Though most women in that day and age probably knew very little about what their men were doing, Kate was in a unique position. Wives and sweethearts of the menfolk of that day would be more submissive and less likely to make inroads into a mans' world. But Kate, ever plying her trade in the saloons, would not only be less submissive but also able to pick up on a lot of talk and action in the environment she breathed in. And as Doc likely treated her more as a concubine than a wife, he probably talked pretty freely around her as well. She would not be as sheltered from language and back-street talk as would the more respected wife. And so it is reasonable to assume that Kate knew what was going on with the Benson stage robbery and Doc's involvement with it, and by extension, the Earps' activity as well. Her association with the group via Doc had to have allowed her to be privy to some things she had best not share with the general public.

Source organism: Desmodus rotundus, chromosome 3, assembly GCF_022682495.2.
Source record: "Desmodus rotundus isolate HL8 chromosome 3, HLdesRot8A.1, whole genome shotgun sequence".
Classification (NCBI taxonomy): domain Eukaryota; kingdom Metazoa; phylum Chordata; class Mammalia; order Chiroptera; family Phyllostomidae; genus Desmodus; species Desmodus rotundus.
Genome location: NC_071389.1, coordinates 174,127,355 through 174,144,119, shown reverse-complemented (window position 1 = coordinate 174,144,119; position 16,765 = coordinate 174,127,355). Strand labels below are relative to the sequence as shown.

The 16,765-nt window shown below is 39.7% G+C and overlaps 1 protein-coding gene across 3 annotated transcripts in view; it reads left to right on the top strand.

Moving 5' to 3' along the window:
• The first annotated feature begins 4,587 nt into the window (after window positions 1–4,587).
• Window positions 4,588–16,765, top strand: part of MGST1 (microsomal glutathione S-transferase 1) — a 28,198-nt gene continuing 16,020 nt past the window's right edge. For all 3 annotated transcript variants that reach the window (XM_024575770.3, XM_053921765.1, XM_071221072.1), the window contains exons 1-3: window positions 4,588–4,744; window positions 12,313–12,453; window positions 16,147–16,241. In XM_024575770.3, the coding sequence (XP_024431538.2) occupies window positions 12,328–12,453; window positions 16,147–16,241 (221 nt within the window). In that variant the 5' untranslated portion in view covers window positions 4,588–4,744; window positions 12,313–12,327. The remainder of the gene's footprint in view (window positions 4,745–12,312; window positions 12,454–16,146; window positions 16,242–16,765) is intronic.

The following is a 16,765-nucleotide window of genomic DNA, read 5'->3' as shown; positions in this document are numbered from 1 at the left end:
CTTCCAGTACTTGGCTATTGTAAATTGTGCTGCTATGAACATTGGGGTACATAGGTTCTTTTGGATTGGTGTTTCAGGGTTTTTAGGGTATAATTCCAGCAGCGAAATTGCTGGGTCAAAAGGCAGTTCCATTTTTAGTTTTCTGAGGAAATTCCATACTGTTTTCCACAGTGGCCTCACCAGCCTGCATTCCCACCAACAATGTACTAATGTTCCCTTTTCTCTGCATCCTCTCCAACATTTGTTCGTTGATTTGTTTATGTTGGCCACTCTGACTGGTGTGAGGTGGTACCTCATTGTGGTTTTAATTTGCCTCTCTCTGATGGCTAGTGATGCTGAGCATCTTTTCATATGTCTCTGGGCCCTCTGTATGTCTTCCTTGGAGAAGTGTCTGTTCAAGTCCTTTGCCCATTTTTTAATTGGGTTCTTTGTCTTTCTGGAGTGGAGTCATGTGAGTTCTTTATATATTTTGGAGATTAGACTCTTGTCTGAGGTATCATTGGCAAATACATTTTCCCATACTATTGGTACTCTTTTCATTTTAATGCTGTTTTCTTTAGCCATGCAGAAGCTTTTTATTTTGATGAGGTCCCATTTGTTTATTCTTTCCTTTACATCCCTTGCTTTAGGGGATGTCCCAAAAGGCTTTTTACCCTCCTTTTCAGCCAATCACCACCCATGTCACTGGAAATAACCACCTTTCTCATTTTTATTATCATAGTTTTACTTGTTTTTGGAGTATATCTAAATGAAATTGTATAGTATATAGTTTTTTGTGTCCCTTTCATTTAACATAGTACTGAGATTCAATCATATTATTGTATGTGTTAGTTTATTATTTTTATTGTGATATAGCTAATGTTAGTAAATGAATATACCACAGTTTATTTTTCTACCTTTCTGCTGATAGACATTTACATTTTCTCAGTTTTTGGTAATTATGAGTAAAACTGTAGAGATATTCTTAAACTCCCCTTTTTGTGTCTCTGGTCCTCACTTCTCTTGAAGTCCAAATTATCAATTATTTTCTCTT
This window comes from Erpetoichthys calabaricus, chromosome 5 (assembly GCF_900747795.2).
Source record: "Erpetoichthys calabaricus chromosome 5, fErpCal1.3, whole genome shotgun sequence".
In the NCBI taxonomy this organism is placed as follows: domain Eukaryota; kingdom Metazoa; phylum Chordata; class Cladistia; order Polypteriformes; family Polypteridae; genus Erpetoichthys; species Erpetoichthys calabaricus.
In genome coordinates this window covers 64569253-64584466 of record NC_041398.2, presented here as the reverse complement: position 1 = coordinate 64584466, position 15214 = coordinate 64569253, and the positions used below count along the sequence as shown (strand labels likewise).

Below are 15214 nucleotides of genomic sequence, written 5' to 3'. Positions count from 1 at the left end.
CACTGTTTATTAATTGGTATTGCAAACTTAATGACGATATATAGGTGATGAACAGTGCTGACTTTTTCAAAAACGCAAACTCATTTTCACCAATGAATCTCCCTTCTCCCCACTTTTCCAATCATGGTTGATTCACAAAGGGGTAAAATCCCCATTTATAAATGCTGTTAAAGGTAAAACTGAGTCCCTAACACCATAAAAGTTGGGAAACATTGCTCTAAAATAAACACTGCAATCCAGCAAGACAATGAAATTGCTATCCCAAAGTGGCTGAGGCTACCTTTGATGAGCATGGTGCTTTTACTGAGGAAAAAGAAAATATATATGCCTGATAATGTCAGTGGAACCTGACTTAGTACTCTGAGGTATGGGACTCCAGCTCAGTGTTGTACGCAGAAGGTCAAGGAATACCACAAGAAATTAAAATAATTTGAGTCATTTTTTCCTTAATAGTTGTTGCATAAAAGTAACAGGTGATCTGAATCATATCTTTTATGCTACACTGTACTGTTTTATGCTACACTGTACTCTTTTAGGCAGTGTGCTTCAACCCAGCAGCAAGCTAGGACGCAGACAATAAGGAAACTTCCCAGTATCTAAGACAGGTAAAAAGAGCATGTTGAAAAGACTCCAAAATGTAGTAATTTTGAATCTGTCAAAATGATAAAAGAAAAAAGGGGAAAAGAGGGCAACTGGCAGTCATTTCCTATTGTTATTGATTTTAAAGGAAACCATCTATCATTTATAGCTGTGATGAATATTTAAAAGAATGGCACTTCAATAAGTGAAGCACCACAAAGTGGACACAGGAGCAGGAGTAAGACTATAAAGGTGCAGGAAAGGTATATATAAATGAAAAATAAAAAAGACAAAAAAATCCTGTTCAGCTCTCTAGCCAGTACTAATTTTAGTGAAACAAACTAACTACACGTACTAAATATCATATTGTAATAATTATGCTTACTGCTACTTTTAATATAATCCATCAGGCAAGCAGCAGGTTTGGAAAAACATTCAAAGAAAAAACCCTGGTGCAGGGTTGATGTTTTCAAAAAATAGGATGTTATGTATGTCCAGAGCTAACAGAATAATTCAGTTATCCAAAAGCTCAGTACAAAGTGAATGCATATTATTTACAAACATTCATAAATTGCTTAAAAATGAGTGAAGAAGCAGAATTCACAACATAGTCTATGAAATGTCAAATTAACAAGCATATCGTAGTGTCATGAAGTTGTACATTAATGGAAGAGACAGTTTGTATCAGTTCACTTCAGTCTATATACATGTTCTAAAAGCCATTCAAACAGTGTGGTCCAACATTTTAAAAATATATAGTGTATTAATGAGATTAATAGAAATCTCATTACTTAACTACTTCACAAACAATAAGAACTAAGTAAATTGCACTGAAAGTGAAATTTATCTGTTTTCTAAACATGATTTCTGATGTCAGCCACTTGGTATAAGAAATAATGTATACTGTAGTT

Kate was a drinker. And she started drinking heavily after some sort of argument with Doc that may or may not have gotten physical. She no doubt complained about her treatment to anyone in the saloon who would listen to her, as drunken women are reputed to do. Johnny Behan listened and got an earful. Talk about a happy man! 

At the time, there was a great deal of suspicion that Doc had been involved in the hold-up and was indeed the triggerman. Therefore, when Kate began to complain about Doc's abuse, which she often claimed came from his association with the much-disliked Earps; she also voiced her belief about Doc's contribution to the tragic bloodletting. Could this actually be the chance to incarcerate the unpopular Holliday... maybe even hang him? Behan had to be beside himself with joy.

Never one to miss such an opportunity, Behan likely bought a few more rounds for Kate before giving her pen and paper. Just a little insurance! 

Only a woman scorned and mistreated and tending toward drowning her sorrows would take such a risk. Kate was indeed a sad creature. Angry and hurt, the alcohol caused her to throw caution to the winds and lose sight of any immediate consequences. She signed a complaint against Doc.

The Nugget of July 6th, 1881, reported that Holliday was arrested on July 5th; charged with complicity in the Benson stage hold-up on the complaint of Kate Elder. But, he was freed on a $5000 bail that was put up by Wyatt Earp and friends.